Indoor Ice Rinks Pose Air Quality Problems From Resurfacing Machines

December 22, 1997
(22 December, 1997 — Washington) Indoor ice skating rinks worldwide can cause health problems for skaters, spectators, and maintenance personnel from high levels of carbon monoxide and nitrogen dioxide, except in those arenas using electric ice resurfacers, according to the Environmental Defense Fund (EDF).

“Unfortunately, very few indoor rinks use electric resurfacers, though these machines are available. Indoor ice rinks should either purchase an electric resurfacer or use an advanced catalytic converter to prevent health concerns from high levels of carbon monoxide and nitrogen dioxide,” said EDF senior engineer Lois Epstein. “Just as it’s a bad idea to start a car in a closed garage, it’s a bad idea to use a polluting ice resurfacer in an enclosed rink.”

A survey of 332 ice rinks in nine countries reported in the October 1997 Journal of the Air and Waste Management Association ( showed that indoor ice rinks use resurfacers powered by propane (59%), followed by gasoline (28%), diesel (10%), and electricity (3%). US and Canadian ice resurfacers are almost entirely powered by propane (which creates high nitrogen dioxide levels) and gasoline (which emits carbon monoxide). Less than half the indoor rinks surveyed, including those in the US and Canada, use catalytic converters to reduce indoor air pollution.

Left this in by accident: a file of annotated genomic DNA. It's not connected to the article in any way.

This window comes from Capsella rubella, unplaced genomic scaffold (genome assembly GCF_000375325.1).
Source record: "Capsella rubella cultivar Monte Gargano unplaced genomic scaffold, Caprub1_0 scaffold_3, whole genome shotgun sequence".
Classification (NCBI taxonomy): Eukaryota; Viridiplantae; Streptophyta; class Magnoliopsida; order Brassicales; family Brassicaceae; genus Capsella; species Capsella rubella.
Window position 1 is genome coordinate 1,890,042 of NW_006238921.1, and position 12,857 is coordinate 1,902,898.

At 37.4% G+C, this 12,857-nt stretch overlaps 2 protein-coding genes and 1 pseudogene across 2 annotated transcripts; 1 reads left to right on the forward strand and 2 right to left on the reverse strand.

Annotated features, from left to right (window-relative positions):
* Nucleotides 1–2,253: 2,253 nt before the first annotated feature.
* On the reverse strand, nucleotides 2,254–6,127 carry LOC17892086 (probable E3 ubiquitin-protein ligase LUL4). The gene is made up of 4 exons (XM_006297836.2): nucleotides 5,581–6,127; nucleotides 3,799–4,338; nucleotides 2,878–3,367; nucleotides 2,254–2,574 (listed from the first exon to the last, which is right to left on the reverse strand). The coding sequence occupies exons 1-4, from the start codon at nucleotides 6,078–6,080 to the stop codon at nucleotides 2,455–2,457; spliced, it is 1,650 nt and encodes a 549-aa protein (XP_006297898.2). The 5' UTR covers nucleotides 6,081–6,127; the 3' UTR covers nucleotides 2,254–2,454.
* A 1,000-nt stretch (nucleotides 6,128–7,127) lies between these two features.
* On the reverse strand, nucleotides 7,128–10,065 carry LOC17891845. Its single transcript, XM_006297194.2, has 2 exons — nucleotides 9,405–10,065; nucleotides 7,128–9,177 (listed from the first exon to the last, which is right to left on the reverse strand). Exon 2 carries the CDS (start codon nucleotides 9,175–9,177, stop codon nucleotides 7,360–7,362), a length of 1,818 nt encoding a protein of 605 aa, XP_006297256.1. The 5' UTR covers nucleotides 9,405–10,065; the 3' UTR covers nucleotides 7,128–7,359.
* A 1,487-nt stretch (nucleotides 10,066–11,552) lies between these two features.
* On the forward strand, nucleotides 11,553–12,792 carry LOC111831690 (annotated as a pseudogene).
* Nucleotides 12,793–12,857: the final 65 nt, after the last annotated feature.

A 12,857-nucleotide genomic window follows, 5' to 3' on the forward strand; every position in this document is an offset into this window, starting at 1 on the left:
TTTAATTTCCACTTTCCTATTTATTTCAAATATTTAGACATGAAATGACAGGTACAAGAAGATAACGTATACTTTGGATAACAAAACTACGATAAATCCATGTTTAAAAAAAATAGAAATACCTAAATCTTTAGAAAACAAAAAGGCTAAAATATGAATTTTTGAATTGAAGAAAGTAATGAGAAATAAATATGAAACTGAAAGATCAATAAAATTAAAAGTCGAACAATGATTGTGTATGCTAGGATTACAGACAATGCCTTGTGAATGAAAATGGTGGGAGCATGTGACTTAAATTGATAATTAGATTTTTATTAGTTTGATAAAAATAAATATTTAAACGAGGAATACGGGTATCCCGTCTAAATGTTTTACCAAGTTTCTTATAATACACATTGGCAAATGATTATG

This study also showed that nearly 40% of the rinks surveyed worldwide could be exceeding the World Health Organization’s 1-hour exposure guideline value for nitrogen dioxide in indoor air, with higher percentages of rinks exceeding this value in the US (55%) and Canada (46%). High nitrogen dioxide levels have been associated with respiratory problems such as severe coughs, chest pain, and pulmonary edema.

High carbon monoxide levels can cause headaches, dizziness, nausea, and impaired performance. At the levels of carbon monoxide typically found in indoor rinks, fast breathing from skating or hockey can produce less dramatic, but possibly more frequent, adverse health effects. Infrequent epidemic poisonings from very high levels of nitrogen oxide or carbon monoxide have occurred in indoor ice rinks with combustion-powered ice resurfacers.

Air quality at indoor ice rinks is affected by how an ice resurfacer is powered, whether a combustion-powered resurfacer contains a catalytic converter, the type of ventilation system and its hours of use, the use of a combustion-powered ice edger, and the frequency of resurfacing.

“Indoor ice rinks should test their air quality and report those results to the public,” said Epstein.